A worker grades Honeycrisp apples at Frusan's packing plant in Chile.
A worker grades Honeycrisp apples at Frusan's packing plant in Chile.

A smaller apple size profile in Chile is driving demand for larger New Zealand fruit this season.

Because of limitations on large galas out of Chile, New Zealand galas 100s and larger imported by Vancouver, British Columbia-based The Oppenheimer Group were fetching $40 a box and up the week of April 21, said David Nelley, Oppy’s apple pear and cherry category director.

And those markets will likely strengthen as summer nears, Nelley said.

With the exception of Jazz apples later in the import deal, almost all of the New Zealand fruit Oppy is importing this season is 100s and larger.

In addition to strong import gala demand, New Zealand braeburns were getting a lot of attention, particularly from Midwestern retailers, in the second half of April, Nelley said.

Imports were down overall as of mid-April, and apples from Chile’s Northern growing regions are much smaller than normal, said Casey Collins, director of business development for Chelan Fresh Marketing, Chelan, Wash.

Some varieties in the north were reported to be peaking at three sizes smaller than usual, Collins said. That will likely affect how much Chilean fruit makes it to North America.

“The U.S. is geared toward larger fruit,” he said. “Asia and the U.K. are more likely to take smaller apples.”

Fruit in southern Chile, however, should be closer to normal, Collins said. And it should be a banner year for quality on fruit from all regions.

“All indications are the quality is extremely good,” he said. “Good color, good internal condition.”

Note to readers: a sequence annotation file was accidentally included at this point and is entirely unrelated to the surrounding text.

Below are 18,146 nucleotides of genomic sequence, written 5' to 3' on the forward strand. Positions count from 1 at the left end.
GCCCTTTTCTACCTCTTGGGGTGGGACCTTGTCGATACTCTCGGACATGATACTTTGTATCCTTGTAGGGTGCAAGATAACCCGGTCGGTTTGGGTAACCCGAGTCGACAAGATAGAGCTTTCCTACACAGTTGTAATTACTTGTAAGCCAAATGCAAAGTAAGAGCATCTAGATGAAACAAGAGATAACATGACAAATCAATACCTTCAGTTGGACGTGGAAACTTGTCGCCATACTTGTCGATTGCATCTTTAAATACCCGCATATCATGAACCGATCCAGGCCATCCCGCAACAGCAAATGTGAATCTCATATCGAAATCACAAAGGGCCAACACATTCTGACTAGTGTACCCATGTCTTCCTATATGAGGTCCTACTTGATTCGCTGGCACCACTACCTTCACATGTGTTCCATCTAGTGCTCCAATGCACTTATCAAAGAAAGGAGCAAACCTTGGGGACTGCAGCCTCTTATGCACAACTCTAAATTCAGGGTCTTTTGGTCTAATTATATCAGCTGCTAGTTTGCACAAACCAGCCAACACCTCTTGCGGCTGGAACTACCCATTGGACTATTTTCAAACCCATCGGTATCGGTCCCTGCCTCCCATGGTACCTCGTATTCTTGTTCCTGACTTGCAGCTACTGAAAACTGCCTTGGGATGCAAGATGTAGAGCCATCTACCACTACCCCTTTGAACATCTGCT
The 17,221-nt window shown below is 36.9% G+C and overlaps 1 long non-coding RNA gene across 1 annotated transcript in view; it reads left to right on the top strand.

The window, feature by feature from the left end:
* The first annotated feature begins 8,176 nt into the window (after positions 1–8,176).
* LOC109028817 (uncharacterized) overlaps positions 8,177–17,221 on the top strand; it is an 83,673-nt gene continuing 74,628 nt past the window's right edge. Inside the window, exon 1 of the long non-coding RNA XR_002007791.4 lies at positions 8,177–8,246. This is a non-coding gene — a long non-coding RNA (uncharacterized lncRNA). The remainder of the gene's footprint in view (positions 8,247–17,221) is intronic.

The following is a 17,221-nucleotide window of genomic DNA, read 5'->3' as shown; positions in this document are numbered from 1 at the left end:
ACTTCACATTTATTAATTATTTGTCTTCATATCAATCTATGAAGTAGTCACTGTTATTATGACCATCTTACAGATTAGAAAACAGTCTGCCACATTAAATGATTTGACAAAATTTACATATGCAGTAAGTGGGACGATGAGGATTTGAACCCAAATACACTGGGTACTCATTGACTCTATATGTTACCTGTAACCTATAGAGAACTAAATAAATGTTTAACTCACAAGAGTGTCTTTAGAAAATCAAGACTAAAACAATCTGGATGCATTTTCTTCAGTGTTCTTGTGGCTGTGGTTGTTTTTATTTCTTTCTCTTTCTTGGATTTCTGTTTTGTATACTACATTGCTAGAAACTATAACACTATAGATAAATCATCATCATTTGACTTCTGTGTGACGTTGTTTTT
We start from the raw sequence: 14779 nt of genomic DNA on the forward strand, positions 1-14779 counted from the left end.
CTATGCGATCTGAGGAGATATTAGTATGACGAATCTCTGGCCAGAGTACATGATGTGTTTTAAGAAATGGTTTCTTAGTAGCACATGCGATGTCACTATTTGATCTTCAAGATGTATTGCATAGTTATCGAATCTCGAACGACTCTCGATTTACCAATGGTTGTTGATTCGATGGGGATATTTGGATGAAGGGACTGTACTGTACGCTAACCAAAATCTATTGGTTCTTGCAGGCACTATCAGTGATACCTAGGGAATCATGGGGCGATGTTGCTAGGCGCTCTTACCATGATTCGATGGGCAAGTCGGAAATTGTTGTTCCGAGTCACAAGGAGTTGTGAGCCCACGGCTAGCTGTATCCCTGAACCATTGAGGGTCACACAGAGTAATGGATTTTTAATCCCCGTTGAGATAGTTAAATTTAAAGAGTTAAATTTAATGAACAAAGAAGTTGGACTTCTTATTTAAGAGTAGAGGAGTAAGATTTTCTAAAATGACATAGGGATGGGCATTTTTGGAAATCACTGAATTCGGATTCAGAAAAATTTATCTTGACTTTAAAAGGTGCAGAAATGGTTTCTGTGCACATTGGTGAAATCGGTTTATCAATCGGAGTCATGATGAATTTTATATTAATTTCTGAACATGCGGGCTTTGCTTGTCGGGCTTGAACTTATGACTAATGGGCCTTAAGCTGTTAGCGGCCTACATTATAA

On April 22, the U.S. Department of Agriculture reported prices of $30-32 for 18-kilogram carton tray packs of galas 70-80s from Chile, comparable to last year at the same time.

Honeycrisps grown in Chile by Frusan and marketed in the U.S. by Honeybear Marketing, a division of Elgin, Minn.-based Wescott Agri Product Inc., will be a size or a size and a half smaller than normal, said Don Roper, vice president of sales and marketing.

But that’s only partly due to weather, Roper said. The other reason is young trees maturing and bearing more fruit. Honeybear expects big volume increases in the next several seasons out of Chile. Volumes two years from now could be double what they are in 2014, Roper said.

Honeybear began shipping Chilean Honeycrisps in the U.S. the week of April 21, Roper said. The company expects to have fruit into June.

Wescott Agri Product was wrapping up its Washington Honeycrisp deal in the second half of April, and Roper expected a seamless transition to Chile, with no gaps expected.

Roper said prices should stay fairly consistent as Washington yields to Chile.

About half of Oppy’s New Zealand apple program is dedicated to Jazz apples, which should begin shipping in North America in late May or early June. As trees mature, the company continues to see larger volumes of Jazz and another newer variety, Envy, which should kick off in June.

Oppy plans to offer both Jazz and Envy through September, Nelley said.

A very heavy bloom this season should offset any apple losses incurred by Mother Nature this season, Collins said. Chile was plagued with freezes early and drought later in the deal.

Chelan Fresh will stick with domestic apples as long as it can, with Chilean fruit not expected until this summer, Collins said.